"Nay, by Allhallows," said he; "but this I ask. Tell me right out if thou hast any will to go back to thine old home in the Dale. I beseech thee to tell me thy mind hereon; and if thou longest to go back, then will we turn bridle at once and seek to the stead where thou wert born and bred, and there will I say farewell to thee. For what! it may not be for ever; I shall ride to see thee once and again, I promise thee."
Now the Maiden flushed red and the tears gathered in her eyes, and she looked piteous-kind on him; but she said: "Thou art kind indeed; but that farewell in the Dale needeth not to be, for I have no will to go back home. Such an errand is laid on me that hath made me homeless now; for I must go seeking that which is lost, it may be, wide over the world; and if thou wilt shelter me a while in Brookside Castle I shall thank thee and bless thee as scarce a man hath yet been thanked since earth was new."
The Knight hung down his head, but presently he raised it, and heaved a sigh as if a weight were lifted from his heart, and he said: "Let each of us take what content may be in the passing days." Then he shook his rein, and they both sped on together till they caught up with their company.
That night they harboured at a husbandman's cot, where was no room save for the two women, and the men lay out under the bare heaven, but all was done that might be for the easement of the Maiden. The franklin's folk rode on with them on the morrow, and whereas they must needs wend a somewhat thick wood the more part of the day, they rode close, and had the Maiden in their midst, while the Blue Knight went the foremost of their company, and was as wary as might be. So whatever strong-thieves might have been lurking under cover of the thicket, they adventured them not against so stout and well-ordered a company, and they all came safely through the wood into a fair grassy valley some little time before sunset. But though the pasture was good there and the land well watered, there were no houses within sight, for it was over-nigh to the wood for folk to venture their goods, yea and their lives, by dwelling in neighbourhood to such ill men as haunted the thickets of the forest. Wherefore this night all the company, women as well as men, must needs forego lying under rafters: albeit they dight some kind of tent within what cloths they had for the Maiden and her fosterer.
The fourth day, as they rode the grassy fair valley, as it was noon, they saw somewhat aloof the riding of another company, which they deemed to be more than they. So they looked to their weapons and rode on steadily, but without haste, lest the others might deem they were fleeing them. So the others, when they had well espied their demeanour, passed on without meddling with them; and well-nigh the whole valley could be ridden, so there was nought to drive them to meet side by side in a strait road, wherefore they came not very nigh, but yet nigh enough to know the newcomers for such as would be evil way-fellows to any whom they feared not. As it was, the Blue Knight and his drew rein and turned a little toward them as they went by, to show that they feared them not, and Sir Mark rode forward before his folk and abode them with a sword in fist. But the newcomers did nought by set up a yelling and jeering, and rode on their way not over slowly.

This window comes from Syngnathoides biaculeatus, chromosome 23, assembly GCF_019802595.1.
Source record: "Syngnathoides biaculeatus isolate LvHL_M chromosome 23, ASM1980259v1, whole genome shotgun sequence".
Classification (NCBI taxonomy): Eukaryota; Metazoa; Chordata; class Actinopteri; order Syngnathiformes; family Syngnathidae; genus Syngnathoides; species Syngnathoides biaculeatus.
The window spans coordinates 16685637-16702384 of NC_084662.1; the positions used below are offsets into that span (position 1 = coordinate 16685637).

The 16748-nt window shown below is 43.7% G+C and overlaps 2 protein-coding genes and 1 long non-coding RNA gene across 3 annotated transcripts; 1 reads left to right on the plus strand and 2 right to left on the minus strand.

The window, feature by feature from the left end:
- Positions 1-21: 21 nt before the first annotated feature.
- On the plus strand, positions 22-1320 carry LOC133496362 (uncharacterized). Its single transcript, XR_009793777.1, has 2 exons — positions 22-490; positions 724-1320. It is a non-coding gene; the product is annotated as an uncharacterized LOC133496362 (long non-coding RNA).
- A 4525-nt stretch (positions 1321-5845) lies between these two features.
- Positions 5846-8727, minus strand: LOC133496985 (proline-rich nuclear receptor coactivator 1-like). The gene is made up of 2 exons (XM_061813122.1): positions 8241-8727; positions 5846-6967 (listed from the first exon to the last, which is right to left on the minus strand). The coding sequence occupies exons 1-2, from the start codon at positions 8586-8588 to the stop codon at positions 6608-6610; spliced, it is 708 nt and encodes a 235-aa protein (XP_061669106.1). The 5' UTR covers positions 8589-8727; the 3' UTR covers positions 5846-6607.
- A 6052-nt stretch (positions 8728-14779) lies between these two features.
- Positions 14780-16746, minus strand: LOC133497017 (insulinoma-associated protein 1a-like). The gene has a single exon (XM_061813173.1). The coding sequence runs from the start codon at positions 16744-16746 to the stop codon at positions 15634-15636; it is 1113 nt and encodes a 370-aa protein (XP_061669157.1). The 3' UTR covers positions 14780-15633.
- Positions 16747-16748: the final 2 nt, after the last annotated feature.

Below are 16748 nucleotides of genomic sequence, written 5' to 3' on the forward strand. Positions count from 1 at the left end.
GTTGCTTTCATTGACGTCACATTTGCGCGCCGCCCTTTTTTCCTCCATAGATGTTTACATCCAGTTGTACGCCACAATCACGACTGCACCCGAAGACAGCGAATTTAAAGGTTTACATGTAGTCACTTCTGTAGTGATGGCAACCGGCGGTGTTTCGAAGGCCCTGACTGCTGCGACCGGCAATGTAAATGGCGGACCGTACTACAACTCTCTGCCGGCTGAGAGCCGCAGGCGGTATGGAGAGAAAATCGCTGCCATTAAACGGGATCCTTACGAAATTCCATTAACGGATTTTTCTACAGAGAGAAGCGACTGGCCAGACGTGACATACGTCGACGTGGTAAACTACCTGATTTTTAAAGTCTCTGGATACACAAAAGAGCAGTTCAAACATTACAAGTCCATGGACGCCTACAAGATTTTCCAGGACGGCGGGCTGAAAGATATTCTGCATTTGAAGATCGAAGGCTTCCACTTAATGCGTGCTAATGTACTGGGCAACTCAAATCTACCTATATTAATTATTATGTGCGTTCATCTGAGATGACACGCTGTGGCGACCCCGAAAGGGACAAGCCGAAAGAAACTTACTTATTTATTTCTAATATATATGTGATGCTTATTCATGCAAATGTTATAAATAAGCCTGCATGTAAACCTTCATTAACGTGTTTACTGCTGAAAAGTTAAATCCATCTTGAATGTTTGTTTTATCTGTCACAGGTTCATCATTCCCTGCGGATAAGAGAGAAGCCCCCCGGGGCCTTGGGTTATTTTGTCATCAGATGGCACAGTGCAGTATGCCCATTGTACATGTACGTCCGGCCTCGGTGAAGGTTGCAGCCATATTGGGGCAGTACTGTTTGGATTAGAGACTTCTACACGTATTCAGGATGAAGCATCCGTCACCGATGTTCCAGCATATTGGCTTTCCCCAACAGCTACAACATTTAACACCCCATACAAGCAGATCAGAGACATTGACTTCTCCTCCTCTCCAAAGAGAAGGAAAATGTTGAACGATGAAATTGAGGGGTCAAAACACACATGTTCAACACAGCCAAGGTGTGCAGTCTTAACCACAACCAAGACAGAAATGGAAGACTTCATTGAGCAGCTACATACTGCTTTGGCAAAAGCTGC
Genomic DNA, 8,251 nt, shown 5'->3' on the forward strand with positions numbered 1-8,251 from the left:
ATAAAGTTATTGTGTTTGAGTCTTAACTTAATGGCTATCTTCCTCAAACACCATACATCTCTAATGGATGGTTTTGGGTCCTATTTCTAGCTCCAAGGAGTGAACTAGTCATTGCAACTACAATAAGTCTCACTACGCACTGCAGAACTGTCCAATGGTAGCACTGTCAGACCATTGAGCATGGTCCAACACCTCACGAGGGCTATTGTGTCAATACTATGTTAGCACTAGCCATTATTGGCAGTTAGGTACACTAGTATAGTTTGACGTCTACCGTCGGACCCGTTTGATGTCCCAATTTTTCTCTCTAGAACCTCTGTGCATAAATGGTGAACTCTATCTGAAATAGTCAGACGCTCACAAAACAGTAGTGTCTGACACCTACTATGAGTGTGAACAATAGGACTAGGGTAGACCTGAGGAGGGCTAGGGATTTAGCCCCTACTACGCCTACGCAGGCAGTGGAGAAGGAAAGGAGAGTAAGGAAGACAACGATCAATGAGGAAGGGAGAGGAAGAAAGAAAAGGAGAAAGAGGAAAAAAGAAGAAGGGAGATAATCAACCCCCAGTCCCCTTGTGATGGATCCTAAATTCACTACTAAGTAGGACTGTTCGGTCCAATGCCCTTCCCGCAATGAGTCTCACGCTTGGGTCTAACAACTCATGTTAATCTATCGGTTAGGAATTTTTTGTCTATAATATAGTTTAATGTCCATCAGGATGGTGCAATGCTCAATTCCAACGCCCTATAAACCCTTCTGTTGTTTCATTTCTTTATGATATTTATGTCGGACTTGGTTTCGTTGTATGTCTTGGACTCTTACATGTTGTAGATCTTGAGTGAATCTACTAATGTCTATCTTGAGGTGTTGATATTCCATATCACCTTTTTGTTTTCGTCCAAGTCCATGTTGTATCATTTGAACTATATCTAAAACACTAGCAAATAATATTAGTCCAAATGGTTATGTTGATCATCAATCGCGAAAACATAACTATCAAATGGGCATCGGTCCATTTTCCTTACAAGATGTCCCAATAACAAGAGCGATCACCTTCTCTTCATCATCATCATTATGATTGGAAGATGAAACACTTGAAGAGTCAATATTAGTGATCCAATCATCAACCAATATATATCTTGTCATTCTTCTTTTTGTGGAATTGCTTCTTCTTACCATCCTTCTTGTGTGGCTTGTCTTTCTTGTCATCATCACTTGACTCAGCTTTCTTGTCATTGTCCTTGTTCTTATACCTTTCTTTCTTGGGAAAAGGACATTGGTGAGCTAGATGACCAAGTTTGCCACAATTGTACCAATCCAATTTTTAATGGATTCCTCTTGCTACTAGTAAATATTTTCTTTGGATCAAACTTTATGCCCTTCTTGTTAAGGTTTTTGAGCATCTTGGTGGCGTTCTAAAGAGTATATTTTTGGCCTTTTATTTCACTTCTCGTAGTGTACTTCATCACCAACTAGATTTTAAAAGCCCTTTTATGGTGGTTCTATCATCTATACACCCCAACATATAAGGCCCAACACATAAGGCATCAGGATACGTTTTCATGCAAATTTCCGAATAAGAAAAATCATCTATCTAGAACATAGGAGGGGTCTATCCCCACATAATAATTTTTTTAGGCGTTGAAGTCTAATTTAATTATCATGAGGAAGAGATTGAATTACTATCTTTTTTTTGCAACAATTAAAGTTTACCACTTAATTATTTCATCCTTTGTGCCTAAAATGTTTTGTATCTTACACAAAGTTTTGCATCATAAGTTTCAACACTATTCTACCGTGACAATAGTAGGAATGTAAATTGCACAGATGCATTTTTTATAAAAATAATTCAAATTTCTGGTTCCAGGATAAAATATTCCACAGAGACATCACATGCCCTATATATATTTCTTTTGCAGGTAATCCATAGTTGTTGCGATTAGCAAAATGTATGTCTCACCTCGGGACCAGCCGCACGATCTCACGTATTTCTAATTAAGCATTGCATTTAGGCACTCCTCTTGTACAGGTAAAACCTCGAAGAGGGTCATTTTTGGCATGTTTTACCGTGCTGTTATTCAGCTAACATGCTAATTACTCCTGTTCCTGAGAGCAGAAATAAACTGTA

Three hours thereafter they saw, a little mile aloof, a fair white house garnished with towers on a knoll, round about which ran a little river; so the Maiden, who was now again riding close beside the Blue Knight, asked him if that were Brookside, and he smiled and said: "Nay, my house is still five days' ride away, but this house, which hight Warding Knowe, is the house of a friend, and there shall we have good guesting, whereof I rejoice for thy sake." Then he was silent a while, and said thereafter: "Tell me, lady, doest thou wish those five days over?"
"Nay," she said, "it is little matter to me where I am, and to say sooth, this riding through the fair land likes me well."
He sighed and said, yet slowly: "Well, for my part I would that the five days were fifty." "Why?" she said heedlessly. He reddened and said: "I must needs tell thee since thou askest me. It is because I have got used to seeing these men and thy Carline about thee; neither does it irk me to see the folk that give us guesting gazing on thee or speaking to thee. But when we come to Brookside it will be all other than that; for there will be the folk all about, and some belike will make friends with thee; and there will be my mother. And look you, all and each of these folk shall have as much part and lot in thee as I shall have. Now, art thou angry that I have said this."
"Nay," she said, and knew not what more to say. And she looked at him covertly and saw grief and torment in him, and she was sorry for him. But within herself she said, Woe's me! and how long it shall be belike ere I meet my beloved!